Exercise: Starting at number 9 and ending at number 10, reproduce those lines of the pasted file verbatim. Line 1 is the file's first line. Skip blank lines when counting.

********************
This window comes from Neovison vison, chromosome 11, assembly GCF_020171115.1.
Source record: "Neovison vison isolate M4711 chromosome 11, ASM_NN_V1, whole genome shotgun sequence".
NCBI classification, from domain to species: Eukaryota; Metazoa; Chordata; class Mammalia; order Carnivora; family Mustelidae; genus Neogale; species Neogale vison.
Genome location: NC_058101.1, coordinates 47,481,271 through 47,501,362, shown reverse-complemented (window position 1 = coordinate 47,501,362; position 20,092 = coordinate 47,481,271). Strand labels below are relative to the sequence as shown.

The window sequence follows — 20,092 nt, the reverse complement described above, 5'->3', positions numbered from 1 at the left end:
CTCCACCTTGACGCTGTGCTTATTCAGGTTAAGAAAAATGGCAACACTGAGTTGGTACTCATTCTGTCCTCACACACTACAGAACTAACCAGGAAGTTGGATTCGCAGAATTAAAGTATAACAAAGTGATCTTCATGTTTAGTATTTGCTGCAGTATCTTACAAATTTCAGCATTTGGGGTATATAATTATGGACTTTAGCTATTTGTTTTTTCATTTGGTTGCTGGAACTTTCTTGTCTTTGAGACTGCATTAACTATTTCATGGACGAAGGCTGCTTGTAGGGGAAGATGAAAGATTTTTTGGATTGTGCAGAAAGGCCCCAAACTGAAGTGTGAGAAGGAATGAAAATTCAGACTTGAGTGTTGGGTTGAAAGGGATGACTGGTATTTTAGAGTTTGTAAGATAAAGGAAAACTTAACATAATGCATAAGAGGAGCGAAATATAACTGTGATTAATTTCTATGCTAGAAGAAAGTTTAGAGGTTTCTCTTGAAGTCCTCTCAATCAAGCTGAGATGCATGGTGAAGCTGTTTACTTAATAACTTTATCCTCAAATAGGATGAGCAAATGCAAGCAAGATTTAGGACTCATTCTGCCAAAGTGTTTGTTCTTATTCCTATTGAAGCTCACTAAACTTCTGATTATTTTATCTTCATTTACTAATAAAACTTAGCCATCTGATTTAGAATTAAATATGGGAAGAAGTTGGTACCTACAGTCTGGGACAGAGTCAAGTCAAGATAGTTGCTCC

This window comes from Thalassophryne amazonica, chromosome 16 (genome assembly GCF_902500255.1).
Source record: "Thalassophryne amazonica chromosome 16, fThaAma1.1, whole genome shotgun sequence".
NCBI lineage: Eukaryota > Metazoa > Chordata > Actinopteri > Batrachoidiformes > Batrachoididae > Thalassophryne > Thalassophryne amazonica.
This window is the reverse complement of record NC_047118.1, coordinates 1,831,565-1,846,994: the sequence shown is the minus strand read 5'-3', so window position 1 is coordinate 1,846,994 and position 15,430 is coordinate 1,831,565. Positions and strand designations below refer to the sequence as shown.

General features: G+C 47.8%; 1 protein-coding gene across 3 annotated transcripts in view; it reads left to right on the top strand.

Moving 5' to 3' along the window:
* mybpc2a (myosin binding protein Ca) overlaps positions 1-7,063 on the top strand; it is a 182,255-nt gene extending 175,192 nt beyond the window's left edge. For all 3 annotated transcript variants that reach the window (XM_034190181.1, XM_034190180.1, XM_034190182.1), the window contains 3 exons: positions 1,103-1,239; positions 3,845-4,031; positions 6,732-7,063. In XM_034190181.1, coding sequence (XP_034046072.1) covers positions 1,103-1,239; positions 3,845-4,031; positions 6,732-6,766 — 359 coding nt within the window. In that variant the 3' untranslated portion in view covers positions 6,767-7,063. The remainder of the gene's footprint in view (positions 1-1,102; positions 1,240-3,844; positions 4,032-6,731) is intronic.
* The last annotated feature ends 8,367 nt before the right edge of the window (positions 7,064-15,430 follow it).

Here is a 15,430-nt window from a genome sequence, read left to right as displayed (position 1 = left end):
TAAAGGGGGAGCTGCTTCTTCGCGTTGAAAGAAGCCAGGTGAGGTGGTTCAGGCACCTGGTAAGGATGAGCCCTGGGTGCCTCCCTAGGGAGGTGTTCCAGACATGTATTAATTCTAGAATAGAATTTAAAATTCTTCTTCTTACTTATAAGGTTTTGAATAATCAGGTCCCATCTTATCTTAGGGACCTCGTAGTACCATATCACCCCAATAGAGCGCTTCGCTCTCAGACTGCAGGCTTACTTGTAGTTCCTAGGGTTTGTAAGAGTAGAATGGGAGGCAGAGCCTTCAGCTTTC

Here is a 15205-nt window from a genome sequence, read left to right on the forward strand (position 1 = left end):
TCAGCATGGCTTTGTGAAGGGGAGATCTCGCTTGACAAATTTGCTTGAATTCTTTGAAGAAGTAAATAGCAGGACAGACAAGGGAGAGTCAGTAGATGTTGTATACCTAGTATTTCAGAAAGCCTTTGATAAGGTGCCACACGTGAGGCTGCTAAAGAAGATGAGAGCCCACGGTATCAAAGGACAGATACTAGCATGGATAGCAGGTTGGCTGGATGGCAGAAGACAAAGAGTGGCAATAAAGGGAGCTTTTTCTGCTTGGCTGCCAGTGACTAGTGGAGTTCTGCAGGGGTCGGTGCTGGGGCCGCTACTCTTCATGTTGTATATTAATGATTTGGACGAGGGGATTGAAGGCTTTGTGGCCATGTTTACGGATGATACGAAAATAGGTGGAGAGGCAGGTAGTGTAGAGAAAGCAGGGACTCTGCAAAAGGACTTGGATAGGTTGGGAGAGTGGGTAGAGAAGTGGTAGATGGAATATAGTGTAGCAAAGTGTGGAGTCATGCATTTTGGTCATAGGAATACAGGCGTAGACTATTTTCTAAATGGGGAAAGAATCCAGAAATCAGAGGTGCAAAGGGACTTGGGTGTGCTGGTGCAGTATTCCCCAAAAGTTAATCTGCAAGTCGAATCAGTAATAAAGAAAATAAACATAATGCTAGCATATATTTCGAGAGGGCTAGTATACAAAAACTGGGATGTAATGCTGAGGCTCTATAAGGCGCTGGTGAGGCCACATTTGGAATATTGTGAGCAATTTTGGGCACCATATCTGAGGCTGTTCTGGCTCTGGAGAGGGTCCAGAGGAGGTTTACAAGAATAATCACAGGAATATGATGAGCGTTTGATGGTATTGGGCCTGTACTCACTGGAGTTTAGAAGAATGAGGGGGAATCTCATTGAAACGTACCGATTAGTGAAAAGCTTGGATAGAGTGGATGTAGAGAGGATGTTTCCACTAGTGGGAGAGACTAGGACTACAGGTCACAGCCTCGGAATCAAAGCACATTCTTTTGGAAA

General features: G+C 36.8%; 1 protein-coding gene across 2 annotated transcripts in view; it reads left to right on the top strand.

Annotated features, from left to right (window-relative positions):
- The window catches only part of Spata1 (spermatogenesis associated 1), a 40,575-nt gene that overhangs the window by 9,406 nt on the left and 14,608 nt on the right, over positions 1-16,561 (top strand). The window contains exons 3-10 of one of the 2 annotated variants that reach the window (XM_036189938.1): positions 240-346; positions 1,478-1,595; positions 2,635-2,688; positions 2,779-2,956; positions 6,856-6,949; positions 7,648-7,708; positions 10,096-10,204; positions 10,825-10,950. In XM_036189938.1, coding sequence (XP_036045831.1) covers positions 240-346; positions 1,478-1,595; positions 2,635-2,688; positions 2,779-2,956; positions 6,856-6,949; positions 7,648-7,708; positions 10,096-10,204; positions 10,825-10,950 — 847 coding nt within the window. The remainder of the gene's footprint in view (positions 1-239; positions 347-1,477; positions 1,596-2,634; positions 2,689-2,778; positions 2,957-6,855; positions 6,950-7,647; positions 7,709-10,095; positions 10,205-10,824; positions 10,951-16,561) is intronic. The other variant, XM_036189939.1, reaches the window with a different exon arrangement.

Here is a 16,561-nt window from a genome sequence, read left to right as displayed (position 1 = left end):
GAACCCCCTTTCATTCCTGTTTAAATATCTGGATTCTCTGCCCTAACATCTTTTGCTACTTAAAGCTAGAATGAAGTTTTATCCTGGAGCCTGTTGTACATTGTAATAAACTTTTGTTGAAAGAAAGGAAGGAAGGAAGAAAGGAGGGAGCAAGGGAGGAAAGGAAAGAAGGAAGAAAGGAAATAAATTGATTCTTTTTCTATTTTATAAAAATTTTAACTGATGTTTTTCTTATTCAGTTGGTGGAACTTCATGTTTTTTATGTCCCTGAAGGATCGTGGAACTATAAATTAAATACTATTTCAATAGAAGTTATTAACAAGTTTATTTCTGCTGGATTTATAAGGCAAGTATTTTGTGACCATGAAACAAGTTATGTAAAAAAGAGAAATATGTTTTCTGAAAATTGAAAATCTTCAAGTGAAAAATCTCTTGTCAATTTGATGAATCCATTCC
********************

NCBI lineage: Eukaryota > Metazoa > Chordata > Actinopteri > Batrachoidiformes > Batrachoididae > Thalassophryne > Thalassophryne amazonica.
This window is the reverse complement of record NC_047118.1, coordinates 1,831,565-1,846,994: the sequence shown is the minus strand read 5'-3', so window position 1 is coordinate 1,846,994 and position 15,430 is coordinate 1,831,565. Positions and strand designations below refer to the sequence as shown.